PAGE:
“Everything else was kind of overlooked because they were just looking at the dehydration—they’re just looking at the medical,” Hyatt said. “We really want to train them on digging a little deeper and thinking outside the box a little more of what could be happening to that person.”
That way, survivors in danger won’t slip past people who can help. Hyatt currently sits on the steering committee for a trafficking education campaign run by Our Lady of Lourdes Memorial Hospital in Binghamton.
Hotel clerks also commonly see victims of human trafficking. Before the pandemic, members of the task force went to every hotel in Broome County and talked to managers about the warning signs. The task force provided bars of soap labeled with the number of the Crime Victim Assistance Center’s hotline for each hotel room.
Hyatt said the task force wants to promote safe practices for helping survivors and increase the amount of information readily available wherever they go.
“In bus stations and all of those different places—how can we promote this and how can we put up information that might help anybody who might be a potential victim?” Hyatt emphasized.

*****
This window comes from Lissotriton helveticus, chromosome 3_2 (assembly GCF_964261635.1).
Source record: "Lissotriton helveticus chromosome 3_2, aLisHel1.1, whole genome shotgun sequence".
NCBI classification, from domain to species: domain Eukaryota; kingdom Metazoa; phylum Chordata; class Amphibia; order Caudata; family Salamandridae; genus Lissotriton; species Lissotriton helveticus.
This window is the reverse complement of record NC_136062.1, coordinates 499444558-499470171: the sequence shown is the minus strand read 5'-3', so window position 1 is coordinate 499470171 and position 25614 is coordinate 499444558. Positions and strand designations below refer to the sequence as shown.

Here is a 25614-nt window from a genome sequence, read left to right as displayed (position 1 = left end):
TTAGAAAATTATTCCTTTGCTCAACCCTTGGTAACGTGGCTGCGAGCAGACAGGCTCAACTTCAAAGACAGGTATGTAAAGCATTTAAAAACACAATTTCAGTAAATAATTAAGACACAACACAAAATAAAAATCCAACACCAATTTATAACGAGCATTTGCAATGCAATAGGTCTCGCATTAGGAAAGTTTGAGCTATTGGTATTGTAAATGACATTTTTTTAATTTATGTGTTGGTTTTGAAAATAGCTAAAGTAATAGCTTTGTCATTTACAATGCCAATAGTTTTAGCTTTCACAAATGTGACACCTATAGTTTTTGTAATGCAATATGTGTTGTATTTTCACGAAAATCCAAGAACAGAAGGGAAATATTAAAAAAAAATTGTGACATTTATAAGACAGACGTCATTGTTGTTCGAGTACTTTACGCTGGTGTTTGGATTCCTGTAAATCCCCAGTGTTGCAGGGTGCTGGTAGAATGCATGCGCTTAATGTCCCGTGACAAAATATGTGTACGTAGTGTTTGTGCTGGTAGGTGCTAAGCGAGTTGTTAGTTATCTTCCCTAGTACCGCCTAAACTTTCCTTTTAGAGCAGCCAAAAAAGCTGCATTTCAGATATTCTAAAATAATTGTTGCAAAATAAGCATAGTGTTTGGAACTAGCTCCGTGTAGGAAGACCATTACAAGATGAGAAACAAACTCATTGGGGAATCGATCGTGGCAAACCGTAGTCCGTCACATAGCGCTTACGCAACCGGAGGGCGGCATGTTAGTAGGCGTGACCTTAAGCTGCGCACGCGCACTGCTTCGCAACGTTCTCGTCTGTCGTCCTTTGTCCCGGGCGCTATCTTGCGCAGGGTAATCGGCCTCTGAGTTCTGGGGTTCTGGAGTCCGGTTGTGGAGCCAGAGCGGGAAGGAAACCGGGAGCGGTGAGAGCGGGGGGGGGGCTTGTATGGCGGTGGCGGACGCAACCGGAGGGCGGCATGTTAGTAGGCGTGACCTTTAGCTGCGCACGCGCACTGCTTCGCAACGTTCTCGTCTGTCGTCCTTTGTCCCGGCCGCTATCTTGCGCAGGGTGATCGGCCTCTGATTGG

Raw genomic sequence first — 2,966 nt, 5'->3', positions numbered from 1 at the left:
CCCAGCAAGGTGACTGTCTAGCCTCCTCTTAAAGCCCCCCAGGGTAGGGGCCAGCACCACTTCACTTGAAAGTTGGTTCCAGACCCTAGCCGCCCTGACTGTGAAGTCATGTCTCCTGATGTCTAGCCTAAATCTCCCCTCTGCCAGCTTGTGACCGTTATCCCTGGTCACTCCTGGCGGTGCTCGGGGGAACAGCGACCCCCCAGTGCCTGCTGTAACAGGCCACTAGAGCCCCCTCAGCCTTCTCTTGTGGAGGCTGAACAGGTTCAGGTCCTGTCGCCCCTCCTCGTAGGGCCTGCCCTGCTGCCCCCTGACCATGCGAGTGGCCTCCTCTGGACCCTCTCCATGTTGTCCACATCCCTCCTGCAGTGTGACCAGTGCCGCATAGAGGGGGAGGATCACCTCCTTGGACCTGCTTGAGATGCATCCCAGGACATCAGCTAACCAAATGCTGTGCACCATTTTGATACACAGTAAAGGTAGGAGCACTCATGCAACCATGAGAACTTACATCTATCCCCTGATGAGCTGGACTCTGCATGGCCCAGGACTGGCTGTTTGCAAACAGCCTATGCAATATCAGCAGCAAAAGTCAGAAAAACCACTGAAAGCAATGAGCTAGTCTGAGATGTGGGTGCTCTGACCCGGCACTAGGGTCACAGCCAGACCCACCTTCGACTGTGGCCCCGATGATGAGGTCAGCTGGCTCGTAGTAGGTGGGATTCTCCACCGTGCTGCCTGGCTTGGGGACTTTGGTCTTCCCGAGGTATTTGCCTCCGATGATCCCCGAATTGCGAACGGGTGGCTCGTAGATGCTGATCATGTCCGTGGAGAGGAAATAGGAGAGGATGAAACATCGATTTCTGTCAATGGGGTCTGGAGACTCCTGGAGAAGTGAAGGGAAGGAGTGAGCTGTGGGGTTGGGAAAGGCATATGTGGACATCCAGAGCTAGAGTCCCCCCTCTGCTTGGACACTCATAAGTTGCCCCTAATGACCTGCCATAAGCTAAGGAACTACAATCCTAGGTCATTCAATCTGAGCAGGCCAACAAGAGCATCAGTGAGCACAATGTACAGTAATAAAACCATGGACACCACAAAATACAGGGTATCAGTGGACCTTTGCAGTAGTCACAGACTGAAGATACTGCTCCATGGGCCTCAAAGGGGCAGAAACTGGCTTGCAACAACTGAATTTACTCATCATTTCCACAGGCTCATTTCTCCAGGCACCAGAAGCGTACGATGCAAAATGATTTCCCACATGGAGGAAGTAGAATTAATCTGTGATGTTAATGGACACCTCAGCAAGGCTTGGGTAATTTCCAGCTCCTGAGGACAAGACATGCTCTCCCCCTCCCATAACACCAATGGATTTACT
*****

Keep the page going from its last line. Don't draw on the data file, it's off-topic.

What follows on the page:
Signs of trafficking can be subtle and secretive. It’s increasingly common online, where predatory adults might groom kids over social media and video games, sending them presents in exchange for explicit photos. The perpetrators learn a child’s weaknesses and begin to build trust.
Other warning signs include repeatedly running away from home, episodes of homelessness, having money or possessions a child would not otherwise obtain, and changing their stories each time they’re asked for an explanation.
A victim’s background can also be an indicator, especially if they experience abuse at home. According to Rodzinka, between 65 and 90 percent of people who are trafficked are in the child welfare system.
“That is because they don’t have stability, they don’t have that self-confidence,” Rodzinka said. “They have lots of abandonment issues and rejection, and they’re looking for love and they don’t even know what love is.”